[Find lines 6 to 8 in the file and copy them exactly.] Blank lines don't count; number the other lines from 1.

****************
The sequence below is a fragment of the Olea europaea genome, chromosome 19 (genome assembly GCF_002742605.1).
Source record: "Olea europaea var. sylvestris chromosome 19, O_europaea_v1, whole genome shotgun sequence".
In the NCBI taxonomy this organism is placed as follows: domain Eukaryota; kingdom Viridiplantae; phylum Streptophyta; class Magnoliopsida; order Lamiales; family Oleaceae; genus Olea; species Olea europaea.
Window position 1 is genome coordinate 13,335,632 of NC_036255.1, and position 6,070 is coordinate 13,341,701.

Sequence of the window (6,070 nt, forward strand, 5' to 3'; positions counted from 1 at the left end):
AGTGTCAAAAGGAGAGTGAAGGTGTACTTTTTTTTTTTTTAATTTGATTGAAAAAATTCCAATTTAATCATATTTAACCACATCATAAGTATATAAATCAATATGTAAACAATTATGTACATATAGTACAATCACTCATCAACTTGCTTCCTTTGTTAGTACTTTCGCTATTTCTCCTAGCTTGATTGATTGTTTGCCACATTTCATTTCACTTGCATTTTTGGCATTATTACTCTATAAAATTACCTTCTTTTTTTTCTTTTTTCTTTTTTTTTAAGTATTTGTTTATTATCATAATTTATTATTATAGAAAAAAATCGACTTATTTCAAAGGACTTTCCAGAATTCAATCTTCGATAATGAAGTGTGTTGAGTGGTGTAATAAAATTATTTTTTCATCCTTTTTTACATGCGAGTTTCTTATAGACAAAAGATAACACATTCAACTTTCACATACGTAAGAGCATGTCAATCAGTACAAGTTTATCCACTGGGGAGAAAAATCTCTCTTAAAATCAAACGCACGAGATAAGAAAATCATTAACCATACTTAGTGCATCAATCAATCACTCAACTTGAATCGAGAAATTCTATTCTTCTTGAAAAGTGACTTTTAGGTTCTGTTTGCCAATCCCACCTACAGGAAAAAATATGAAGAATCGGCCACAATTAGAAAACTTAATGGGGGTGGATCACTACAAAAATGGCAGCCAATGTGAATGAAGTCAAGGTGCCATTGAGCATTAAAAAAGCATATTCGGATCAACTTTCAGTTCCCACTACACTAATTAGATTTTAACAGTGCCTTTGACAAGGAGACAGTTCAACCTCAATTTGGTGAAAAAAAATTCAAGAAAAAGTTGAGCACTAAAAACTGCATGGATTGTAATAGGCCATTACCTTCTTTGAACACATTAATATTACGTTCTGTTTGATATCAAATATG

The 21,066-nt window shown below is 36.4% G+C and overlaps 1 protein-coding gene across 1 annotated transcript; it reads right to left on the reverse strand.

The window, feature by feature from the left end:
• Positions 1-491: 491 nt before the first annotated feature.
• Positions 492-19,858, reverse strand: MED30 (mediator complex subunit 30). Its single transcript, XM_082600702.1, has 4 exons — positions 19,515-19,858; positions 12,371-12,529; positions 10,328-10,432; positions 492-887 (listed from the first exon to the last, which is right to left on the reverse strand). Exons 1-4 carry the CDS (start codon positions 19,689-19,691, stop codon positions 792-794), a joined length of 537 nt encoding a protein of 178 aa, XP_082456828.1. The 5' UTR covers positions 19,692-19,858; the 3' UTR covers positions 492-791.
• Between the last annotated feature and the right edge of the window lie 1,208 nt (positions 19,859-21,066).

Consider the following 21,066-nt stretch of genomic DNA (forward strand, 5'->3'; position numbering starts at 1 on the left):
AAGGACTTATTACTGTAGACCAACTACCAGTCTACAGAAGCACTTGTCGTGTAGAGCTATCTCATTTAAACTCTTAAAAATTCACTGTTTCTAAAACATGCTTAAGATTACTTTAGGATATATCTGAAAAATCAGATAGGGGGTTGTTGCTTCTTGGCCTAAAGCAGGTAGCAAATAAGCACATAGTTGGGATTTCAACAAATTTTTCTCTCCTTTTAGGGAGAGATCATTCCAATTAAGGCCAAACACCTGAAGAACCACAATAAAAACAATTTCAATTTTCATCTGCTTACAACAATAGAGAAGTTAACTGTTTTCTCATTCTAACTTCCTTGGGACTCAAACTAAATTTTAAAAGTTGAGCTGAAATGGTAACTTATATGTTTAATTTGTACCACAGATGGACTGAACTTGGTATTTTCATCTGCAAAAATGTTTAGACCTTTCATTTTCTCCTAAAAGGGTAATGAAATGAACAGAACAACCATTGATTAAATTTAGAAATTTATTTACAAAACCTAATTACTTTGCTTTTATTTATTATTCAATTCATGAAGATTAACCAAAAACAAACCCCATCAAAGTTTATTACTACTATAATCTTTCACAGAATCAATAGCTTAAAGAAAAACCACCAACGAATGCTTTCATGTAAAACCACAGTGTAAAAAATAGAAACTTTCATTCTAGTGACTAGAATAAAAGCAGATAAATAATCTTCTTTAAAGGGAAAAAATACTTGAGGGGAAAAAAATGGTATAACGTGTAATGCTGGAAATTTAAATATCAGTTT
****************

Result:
AGTGTCAAAAGGAGAGTGAAGGTGTACTTTTTTTTTTTTTAATTTGATTGAAAAAATTCCAATTTAATCATATTTAACCACATCATAAGTATATAAATCAATATGTAAACAATTATGTACATATAGTACAATCACTCATCAACTTGCTTCCTTTGTTAGTACTTTCGCTATTTCTCCTAGCTTGATTGATTGTTTGCCACATTTCATTTCACTTGCATTTTTGGCATTATTACTCTATAAAATTACCTTCTTTTTTTTCTTTTTTCTTTTTTTTTAAGTATTTGTTTATTATCATAATTTATTATTATAGAAAAAAATCGACTTATTTCAAAGGACTTTCCAGAATTCAATCTTCGATAATGAAGTGTGTTGAGTGGTGTAATAAAATTATTTTTTCATCCTTTTTTACATGCGAGTTTCTTATAGACAAAAGATAACACATTCAACTTTCACATACGTAAGAGCATGTCAATCAGTACAAGTTTATCCACTGGGGAGAAAAATCTCTCTTAAAATCAAACGCACGAGATAAGAAAATCATTAACCATACTTAGTGCATCAATCAATCACTCAACTTGAATCGAGAAATTCTATTCTTCTTGAAAAGTGACTTTTAGGTTCTGTTTGCCAATCCCACCTACAGGAAAAAATATGAAGAATCGGCCACAATTAGAAAACTTAATGGGGGTGGATCACTACAAAAATGGCAGCCAATGTGAATGAAGTCAAGGTGCCATTGAGCATTAAAAAAGCATATTCGGATCAACTTTCAGTTCCCACTACACTAATTAGATTTTAACAGTGCCTTTGACAAGGAGACAGTTCAACCTCAATTTGGTGAAAAAAAATTCAAGAAAAAGTTGAGCACTAAAAACTGCATGGATTGTAATAGGCCATTACCTTCTTTGAACACATTAATATTACGTTCTGTTTGATATCAAATATG

The 21,066-nt window shown below is 36.4% G+C and overlaps 1 protein-coding gene across 1 annotated transcript; it reads right to left on the reverse strand.

The window, feature by feature from the left end: